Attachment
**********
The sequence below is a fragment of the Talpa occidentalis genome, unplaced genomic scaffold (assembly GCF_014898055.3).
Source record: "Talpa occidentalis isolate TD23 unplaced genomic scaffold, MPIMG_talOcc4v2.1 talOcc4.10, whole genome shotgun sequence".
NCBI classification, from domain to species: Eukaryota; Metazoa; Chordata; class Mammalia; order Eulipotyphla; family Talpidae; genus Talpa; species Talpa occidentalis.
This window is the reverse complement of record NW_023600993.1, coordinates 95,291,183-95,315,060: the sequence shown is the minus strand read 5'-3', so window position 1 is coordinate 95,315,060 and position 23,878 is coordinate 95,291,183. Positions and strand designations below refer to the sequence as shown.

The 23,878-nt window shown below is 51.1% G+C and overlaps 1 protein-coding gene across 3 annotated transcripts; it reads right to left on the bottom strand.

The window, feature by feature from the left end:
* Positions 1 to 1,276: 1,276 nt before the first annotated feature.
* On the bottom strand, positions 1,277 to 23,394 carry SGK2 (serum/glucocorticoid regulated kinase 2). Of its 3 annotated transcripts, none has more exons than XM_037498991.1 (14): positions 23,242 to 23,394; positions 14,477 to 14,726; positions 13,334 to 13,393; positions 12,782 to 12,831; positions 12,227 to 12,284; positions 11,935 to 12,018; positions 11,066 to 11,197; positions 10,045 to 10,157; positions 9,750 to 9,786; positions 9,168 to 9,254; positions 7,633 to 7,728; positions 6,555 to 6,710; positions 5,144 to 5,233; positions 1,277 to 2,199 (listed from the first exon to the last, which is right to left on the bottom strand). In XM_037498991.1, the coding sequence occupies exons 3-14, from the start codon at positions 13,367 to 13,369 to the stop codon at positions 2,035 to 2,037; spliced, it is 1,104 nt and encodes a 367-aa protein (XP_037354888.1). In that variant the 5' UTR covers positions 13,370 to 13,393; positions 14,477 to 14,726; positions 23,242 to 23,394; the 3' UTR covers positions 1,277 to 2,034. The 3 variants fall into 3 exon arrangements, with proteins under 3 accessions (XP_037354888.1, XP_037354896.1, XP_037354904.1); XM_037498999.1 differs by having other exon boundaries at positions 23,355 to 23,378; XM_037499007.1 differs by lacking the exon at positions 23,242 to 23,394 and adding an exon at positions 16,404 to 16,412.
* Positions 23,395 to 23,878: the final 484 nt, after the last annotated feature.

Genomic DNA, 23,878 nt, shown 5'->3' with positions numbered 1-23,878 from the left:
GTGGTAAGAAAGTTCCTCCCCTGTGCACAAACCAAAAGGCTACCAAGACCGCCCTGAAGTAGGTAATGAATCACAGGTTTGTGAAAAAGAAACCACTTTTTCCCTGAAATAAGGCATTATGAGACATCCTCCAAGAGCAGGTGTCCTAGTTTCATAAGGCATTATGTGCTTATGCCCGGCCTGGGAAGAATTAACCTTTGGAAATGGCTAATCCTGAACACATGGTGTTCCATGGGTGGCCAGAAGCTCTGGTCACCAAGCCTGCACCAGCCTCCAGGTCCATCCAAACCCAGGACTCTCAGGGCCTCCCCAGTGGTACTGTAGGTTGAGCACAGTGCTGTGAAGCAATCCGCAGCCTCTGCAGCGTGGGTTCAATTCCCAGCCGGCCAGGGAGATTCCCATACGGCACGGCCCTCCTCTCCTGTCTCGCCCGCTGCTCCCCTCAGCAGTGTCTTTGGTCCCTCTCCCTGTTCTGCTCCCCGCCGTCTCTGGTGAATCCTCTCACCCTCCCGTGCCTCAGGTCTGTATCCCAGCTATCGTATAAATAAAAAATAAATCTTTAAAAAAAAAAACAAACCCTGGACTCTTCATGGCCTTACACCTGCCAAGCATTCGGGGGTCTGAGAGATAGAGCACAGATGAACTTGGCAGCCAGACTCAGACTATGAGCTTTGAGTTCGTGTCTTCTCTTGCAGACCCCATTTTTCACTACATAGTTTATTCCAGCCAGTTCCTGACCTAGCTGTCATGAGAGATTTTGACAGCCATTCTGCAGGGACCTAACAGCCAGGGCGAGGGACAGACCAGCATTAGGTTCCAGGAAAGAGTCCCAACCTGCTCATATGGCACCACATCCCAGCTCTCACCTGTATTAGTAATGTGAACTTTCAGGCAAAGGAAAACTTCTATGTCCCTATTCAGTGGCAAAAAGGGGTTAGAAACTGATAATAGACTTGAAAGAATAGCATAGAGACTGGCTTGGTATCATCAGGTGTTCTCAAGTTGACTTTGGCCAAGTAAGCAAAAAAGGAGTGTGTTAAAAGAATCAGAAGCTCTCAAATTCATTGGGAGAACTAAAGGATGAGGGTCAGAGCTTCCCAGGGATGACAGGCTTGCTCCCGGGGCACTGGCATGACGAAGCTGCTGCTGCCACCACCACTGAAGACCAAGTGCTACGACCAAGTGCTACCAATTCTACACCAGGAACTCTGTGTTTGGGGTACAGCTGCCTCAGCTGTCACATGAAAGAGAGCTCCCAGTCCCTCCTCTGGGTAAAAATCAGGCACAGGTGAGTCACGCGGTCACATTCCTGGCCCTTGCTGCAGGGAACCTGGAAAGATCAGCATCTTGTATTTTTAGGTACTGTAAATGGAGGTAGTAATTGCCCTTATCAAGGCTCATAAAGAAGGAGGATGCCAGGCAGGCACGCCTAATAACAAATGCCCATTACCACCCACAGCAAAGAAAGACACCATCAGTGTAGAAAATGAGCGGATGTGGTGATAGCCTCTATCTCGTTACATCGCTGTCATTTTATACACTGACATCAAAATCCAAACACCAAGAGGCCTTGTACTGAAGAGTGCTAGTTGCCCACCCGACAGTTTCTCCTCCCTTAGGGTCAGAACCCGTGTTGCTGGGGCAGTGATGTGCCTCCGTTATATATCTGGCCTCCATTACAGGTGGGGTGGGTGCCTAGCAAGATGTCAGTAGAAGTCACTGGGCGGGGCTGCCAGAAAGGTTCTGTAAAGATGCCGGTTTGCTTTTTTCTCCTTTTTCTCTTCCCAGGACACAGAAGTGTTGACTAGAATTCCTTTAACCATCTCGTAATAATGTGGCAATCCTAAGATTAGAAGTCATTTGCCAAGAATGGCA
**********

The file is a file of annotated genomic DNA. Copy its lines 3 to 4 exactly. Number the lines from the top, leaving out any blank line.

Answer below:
NCBI classification, from domain to species: Eukaryota; Metazoa; Chordata; class Mammalia; order Eulipotyphla; family Talpidae; genus Talpa; species Talpa occidentalis.
This window is the reverse complement of record NW_023600993.1, coordinates 95,291,183-95,315,060: the sequence shown is the minus strand read 5'-3', so window position 1 is coordinate 95,315,060 and position 23,878 is coordinate 95,291,183. Positions and strand designations below refer to the sequence as shown.